by Mary Feduccia, Ph.D., LPC
At this time of year as we reflect on our blessings, I’d like to ask you a question. On a scale from 1 to 10, how grateful are you for the job you are in? If you’re not working, use the same scale to think about a job you may have had in the past. I’ve found that far too many of us, when our alarm clocks go off in the morning, dread getting up and going to work. And for many of us, it’s not just the “job” but the whole career that’s the problem.
Rather than having gratitude for the work we do each day, many of us experience stress, burnout, and sometimes hopelessness about being stuck in something we don’t enjoy. Countless research studies support the fact that work communities in which employees express gratitude to each other during the workday and are generally grateful for their jobs create positive work environments that are dynamic and productive.
Wise Confucius once said, “Choose a job you love and you’ll never work a day in your life.” This concept captures perfectly the essence of cultivating gratitude for our work. When the work we do brings enjoyment and a sense of accomplishment, it seems we’re barely working, at least not in the true sense of the word. Gratitude naturally flows from being able to do the work we love and when we’re able to express gratitude for our work, we’re usually more positive, healthy, and fulfilled. What a blessing!
“Follow your heart, listen to your inner voice, go where your spirit guides you.”
If the idea of finding work you can truly be grateful for seems like an elusive dream, consider this: in all of my work with individuals who were unhappy in their work or confused about knowing the work they could be most grateful for, I’ve discovered the underlying core issue. In almost all situations, there is a disconnect between the individual and the job or career in one or more of four areas: interests, abilities, personality, or values. That’s it! Those four areas are critically important to explore to determine best fit with a job or career. We can be interested in a particular line of work, but if we don’t have the abilities, it’s not a good fit.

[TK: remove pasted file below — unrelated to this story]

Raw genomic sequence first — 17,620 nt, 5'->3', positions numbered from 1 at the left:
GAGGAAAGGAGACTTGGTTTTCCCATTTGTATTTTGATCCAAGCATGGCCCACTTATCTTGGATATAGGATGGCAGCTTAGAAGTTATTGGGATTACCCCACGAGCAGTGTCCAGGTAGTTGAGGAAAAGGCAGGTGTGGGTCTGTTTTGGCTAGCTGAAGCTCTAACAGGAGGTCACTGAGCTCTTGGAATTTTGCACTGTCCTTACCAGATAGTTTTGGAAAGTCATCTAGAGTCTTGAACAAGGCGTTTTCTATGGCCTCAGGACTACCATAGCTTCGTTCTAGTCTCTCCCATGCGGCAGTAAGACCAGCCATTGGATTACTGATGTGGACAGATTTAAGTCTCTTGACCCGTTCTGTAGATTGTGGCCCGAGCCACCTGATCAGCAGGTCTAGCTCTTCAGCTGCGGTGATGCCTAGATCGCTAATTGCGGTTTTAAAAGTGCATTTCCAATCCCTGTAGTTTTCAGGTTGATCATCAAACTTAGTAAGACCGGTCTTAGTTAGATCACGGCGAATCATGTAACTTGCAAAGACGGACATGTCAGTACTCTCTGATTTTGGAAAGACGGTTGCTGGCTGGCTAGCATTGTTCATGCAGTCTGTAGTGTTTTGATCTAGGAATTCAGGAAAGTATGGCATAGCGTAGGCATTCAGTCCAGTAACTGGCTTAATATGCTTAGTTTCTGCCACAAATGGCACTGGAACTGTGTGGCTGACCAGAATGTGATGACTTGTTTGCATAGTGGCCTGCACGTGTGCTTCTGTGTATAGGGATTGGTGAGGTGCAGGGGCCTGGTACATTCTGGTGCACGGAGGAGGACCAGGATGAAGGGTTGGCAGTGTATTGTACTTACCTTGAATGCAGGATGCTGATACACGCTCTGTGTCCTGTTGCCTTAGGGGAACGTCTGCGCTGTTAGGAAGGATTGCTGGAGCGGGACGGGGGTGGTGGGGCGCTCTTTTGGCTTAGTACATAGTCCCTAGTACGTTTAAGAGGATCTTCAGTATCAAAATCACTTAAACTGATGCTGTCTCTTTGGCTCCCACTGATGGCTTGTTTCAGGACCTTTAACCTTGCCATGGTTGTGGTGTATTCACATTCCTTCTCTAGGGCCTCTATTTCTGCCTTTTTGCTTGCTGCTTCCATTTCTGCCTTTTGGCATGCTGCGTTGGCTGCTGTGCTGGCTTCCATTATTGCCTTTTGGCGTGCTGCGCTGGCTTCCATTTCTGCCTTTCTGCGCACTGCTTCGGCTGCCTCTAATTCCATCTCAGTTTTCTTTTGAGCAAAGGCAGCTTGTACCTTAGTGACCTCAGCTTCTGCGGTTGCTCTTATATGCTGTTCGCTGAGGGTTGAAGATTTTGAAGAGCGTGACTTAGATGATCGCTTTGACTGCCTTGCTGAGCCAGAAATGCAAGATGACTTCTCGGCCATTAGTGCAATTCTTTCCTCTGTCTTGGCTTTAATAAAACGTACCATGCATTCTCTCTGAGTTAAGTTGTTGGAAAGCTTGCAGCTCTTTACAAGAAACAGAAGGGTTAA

Some of us have the abilities to do well in a certain career but lack interest, so it’s not a good fit. Different personalities are better suited to certain careers than to others, but we often don’t know what they are. And a misalignment with values is often the cause for a lack of fit in a particular job or career. Grasping the significance of this concept is the key to finding the work that can become our passion.
There are countless high school juniors and seniors confused and often overwhelmed about college majors and careers that would be best for them. Thousands of college students across the country engage in “major shopping” trying to arrive at the major most likely to be the right ones for them.
As a result, they change majors frequently and take much longer to graduate or drop out along the way. And a significant number of college graduates earn their degrees and launch their careers only to realize that they’ve made poor choices but don’t know the reason for this, what to do, or where to turn. Often when further along in life, many become disillusioned or unhappy with their work, sometimes after years of truly enjoying the work. And almost always without fail, the reason is a lack of congruence with one or more of the four critical areas.
In discovering the keys for gratitude for our work, Steve Jobs, former CEO of Apple, hit the nail on the head when he said, “The only way to be truly satisfied is to do what you believe is great work, and the only way to do great work is to love what you do. If you haven’t found it yet, keep looking, and don’t settle. As with all matters of the heart, you’ll know when you find it. And like any great relationship, it just gets better and better as the years roll on. So keep looking, don’t settle.”
About Mary: Mary Feduccia, Ph.D. is a Licensed Professional Counselor, career coach, and professional development consultant. She has worked with high school and college students and older adults in career transition for the past 35 years and is grateful for the work she does in helping her clients explore their interests, abilities, personalities, and values to discover their passions. She recently retired as Director of the Olinde Career Center at LSU and launched CareerWorks360 (www.careerworks360.com) to do the work she most enjoys.